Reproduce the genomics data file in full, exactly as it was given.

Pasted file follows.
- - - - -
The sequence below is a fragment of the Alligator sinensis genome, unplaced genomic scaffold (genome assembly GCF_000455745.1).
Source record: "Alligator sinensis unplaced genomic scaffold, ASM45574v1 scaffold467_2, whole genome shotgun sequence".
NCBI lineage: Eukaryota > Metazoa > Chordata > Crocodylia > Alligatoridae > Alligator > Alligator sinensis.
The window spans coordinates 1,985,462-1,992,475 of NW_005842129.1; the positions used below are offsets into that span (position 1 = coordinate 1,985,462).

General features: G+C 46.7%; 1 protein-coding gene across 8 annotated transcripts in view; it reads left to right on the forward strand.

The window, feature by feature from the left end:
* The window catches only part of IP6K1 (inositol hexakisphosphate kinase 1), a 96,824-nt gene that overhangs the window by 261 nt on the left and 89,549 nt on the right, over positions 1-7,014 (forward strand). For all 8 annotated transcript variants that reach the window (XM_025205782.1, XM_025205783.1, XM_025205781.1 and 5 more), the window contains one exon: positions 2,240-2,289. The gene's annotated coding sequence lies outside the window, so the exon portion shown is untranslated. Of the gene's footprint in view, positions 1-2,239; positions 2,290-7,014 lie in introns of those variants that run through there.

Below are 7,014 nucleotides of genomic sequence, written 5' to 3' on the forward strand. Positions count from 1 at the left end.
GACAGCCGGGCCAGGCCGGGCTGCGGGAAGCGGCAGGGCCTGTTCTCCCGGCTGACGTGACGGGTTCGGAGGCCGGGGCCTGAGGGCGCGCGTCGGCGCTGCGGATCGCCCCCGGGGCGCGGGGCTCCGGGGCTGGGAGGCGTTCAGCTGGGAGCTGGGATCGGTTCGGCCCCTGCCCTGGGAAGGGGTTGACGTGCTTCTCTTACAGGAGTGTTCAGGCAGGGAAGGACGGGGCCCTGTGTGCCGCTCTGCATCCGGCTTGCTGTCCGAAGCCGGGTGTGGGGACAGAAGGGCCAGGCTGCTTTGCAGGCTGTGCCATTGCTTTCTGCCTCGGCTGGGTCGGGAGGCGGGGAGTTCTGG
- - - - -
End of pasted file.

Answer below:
The sequence below is a fragment of the Alligator sinensis genome, unplaced genomic scaffold (genome assembly GCF_000455745.1).
Source record: "Alligator sinensis unplaced genomic scaffold, ASM45574v1 scaffold467_2, whole genome shotgun sequence".
NCBI lineage: Eukaryota > Metazoa > Chordata > Crocodylia > Alligatoridae > Alligator > Alligator sinensis.
The window spans coordinates 1,985,462-1,992,475 of NW_005842129.1; the positions used below are offsets into that span (position 1 = coordinate 1,985,462).

General features: G+C 46.7%; 1 protein-coding gene across 8 annotated transcripts in view; it reads left to right on the forward strand.

The window, feature by feature from the left end:
* The window catches only part of IP6K1 (inositol hexakisphosphate kinase 1), a 96,824-nt gene that overhangs the window by 261 nt on the left and 89,549 nt on the right, over positions 1-7,014 (forward strand). For all 8 annotated transcript variants that reach the window (XM_025205782.1, XM_025205783.1, XM_025205781.1 and 5 more), the window contains one exon: positions 2,240-2,289. The gene's annotated coding sequence lies outside the window, so the exon portion shown is untranslated. Of the gene's footprint in view, positions 1-2,239; positions 2,290-7,014 lie in introns of those variants that run through there.

Below are 7,014 nucleotides of genomic sequence, written 5' to 3' on the forward strand. Positions count from 1 at the left end.
GACAGCCGGGCCAGGCCGGGCTGCGGGAAGCGGCAGGGCCTGTTCTCCCGGCTGACGTGACGGGTTCGGAGGCCGGGGCCTGAGGGCGCGCGTCGGCGCTGCGGATCGCCCCCGGGGCGCGGGGCTCCGGGGCTGGGAGGCGTTCAGCTGGGAGCTGGGATCGGTTCGGCCCCTGCCCTGGGAAGGGGTTGACGTGCTTCTCTTACAGGAGTGTTCAGGCAGGGAAGGACGGGGCCCTGTGTGCCGCTCTGCATCCGGCTTGCTGTCCGAAGCCGGGTGTGGGGACAGAAGGGCCAGGCTGCTTTGCAGGCTGTGCCATTGCTTTCTGCCTCGGCTGGGTCGGGAGGCGGGGAGTTCTGG